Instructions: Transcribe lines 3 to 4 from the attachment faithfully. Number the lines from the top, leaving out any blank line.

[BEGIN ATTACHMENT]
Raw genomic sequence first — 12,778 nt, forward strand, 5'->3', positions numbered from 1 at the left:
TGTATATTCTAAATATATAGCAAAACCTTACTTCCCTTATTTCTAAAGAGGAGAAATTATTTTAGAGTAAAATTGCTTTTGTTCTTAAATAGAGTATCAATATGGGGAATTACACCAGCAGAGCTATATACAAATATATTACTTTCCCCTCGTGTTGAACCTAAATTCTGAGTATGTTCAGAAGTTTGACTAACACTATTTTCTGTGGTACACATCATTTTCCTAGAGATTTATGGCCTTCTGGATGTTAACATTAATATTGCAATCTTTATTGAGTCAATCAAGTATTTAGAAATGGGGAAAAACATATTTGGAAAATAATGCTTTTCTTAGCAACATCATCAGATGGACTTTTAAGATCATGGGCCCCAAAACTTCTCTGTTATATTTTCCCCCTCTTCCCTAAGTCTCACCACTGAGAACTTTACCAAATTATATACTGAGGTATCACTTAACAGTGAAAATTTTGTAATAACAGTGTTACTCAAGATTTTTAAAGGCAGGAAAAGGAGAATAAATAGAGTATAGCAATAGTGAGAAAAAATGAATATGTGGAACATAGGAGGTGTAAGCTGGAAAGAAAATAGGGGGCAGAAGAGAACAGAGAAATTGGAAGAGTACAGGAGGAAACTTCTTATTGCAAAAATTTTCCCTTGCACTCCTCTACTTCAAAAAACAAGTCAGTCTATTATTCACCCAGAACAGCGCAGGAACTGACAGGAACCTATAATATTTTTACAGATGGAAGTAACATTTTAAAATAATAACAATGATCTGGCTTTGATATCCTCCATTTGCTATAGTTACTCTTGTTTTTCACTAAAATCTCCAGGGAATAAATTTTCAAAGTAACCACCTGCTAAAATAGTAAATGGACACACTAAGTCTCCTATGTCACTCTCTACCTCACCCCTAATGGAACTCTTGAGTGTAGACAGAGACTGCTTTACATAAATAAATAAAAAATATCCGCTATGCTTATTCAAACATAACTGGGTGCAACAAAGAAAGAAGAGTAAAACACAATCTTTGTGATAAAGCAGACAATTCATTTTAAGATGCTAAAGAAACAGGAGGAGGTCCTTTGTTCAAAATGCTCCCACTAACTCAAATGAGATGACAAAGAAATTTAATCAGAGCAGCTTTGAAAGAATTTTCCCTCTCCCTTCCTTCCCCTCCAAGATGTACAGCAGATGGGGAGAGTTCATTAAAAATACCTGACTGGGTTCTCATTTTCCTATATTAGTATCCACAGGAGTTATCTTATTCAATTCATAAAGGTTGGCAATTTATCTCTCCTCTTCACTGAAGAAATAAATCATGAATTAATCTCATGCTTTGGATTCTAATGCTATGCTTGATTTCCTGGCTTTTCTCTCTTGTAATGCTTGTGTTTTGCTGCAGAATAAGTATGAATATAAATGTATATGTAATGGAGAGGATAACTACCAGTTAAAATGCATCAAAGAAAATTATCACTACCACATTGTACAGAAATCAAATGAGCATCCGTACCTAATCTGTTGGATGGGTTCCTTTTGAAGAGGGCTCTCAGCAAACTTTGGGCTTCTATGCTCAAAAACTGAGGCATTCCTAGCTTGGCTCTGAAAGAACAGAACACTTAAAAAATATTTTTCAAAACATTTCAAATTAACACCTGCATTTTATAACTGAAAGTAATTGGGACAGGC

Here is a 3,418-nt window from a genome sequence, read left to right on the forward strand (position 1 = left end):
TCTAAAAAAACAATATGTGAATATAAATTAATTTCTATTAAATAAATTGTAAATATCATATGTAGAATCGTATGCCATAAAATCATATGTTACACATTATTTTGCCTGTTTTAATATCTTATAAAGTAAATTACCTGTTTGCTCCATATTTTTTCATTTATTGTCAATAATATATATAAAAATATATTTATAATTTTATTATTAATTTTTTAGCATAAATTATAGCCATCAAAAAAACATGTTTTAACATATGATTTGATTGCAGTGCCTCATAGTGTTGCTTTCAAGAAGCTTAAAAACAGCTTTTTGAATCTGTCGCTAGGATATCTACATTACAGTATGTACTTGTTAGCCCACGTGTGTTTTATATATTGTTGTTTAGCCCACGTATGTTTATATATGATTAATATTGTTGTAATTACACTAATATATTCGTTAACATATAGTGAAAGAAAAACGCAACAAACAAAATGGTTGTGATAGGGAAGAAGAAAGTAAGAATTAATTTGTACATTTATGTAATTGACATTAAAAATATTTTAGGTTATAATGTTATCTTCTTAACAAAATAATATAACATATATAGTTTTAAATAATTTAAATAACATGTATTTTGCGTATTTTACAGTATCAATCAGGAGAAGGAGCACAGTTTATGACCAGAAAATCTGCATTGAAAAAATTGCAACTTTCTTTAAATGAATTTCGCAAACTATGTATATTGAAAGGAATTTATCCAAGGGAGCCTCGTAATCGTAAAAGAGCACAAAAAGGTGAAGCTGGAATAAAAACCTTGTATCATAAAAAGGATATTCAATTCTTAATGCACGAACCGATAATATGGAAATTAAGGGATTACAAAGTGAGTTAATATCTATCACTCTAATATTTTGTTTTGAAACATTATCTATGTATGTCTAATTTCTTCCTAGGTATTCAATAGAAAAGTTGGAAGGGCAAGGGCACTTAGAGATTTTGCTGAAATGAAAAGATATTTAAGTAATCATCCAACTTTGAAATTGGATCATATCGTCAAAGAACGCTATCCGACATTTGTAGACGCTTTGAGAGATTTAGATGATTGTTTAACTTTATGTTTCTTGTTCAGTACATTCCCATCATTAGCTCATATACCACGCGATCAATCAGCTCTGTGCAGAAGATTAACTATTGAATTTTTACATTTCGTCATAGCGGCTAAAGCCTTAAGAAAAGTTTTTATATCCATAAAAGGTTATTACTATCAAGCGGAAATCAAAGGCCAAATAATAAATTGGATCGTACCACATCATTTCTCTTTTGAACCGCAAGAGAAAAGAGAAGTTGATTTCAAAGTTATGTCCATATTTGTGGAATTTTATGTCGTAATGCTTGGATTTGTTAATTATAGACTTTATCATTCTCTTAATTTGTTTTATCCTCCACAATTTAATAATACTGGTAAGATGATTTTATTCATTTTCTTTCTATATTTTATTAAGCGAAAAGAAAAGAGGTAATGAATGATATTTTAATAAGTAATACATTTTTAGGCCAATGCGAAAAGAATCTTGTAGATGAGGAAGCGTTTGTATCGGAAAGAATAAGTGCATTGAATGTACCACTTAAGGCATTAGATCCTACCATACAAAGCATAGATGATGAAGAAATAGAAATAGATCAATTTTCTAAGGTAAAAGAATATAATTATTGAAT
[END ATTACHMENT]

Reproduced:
Here is a 3,418-nt window from a genome sequence, read left to right on the forward strand (position 1 = left end):
TCTAAAAAAACAATATGTGAATATAAATTAATTTCTATTAAATAAATTGTAAATATCATATGTAGAATCGTATGCCATAAAATCATATGTTACACATTATTTTGCCTGTTTTAATATCTTATAAAGTAAATTACCTGTTTGCTCCATATTTTTTCATTTATTGTCAATAATATATATAAAAATATATTTATAATTTTATTATTAATTTTTTAGCATAAATTATAGCCATCAAAAAAACATGTTTTAACATATGATTTGATTGCAGTGCCTCATAGTGTTGCTTTCAAGAAGCTTAAAAACAGCTTTTTGAATCTGTCGCTAGGATATCTACATTACAGTATGTACTTGTTAGCCCACGTGTGTTTTATATATTGTTGTTTAGCCCACGTATGTTTATATATGATTAATATTGTTGTAATTACACTAATATATTCGTTAACATATAGTGAAAGAAAAACGCAACAAACAAAATGGTTGTGATAGGGAAGAAGAAAGTAAGAATTAATTTGTACATTTATGTAATTGACATTAAAAATATTTTAGGTTATAATGTTATCTTCTTAACAAAATAATATAACATATATAGTTTTAAATAATTTAAATAACATGTATTTTGCGTATTTTACAGTATCAATCAGGAGAAGGAGCACAGTTTATGACCAGAAAATCTGCATTGAAAAAATTGCAACTTTCTTTAAATGAATTTCGCAAACTATGTATATTGAAAGGAATTTATCCAAGGGAGCCTCGTAATCGTAAAAGAGCACAAAAAGGTGAAGCTGGAATAAAAACCTTGTATCATAAAAAGGATATTCAATTCTTAATGCACGAACCGATAATATGGAAATTAAGGGATTACAAAGTGAGTTAATATCTATCACTCTAATATTTTGTTTTGAAACATTATCTATGTATGTCTAATTTCTTCCTAGGTATTCAATAGAAAAGTTGGAAGGGCAAGGGCACTTAGAGATTTTGCTGAAATGAAAAGATATTTAAGTAATCATCCAACTTTGAAATTGGATCATATCGTCAAAGAACGCTATCCGACATTTGTAGACGCTTTGAGAGATTTAGATGATTGTTTAACTTTATGTTTCTTGTTCAGTACATTCCCATCATTAGCTCATATACCACGCGATCAATCAGCTCTGTGCAGAAGATTAACTATTGAATTTTTACATTTCGTCATAGCGGCTAAAGCCTTAAGAAAAGTTTTTATATCCATAAAAGGTTATTACTATCAAGCGGAAATCAAAGGCCAAATAATAAATTGGATCGTACCACATCATTTCTCTTTTGAACCGCAAGAGAAAAGAGAAGTTGATTTCAAAGTTATGTCCATATTTGTGGAATTTTATGTCGTAATGCTTGGATTTGTTAATTATAGACTTTATCATTCTCTTAATTTGTTTTATCCTCCACAATTTAATAATACTGGTAAGATGATTTTATTCATTTTCTTTCTATATTTTATTAAGCGAAAAGAAAAGAGGTAATGAATGATATTTTAATAAGTAATACATTTTTAGGCCAATGCGAAAAGAATCTTGTAGATGAGGAAGCGTTTGTATCGGAAAGAATAAGTGCATTGAATGTACCACTTAAGGCATTAGATCCTACCATACAAAGCATAGATGATGAAGAAATAGAAATAGATCAATTTTCTAAGGTAAAAGAATATAATTATTGAAT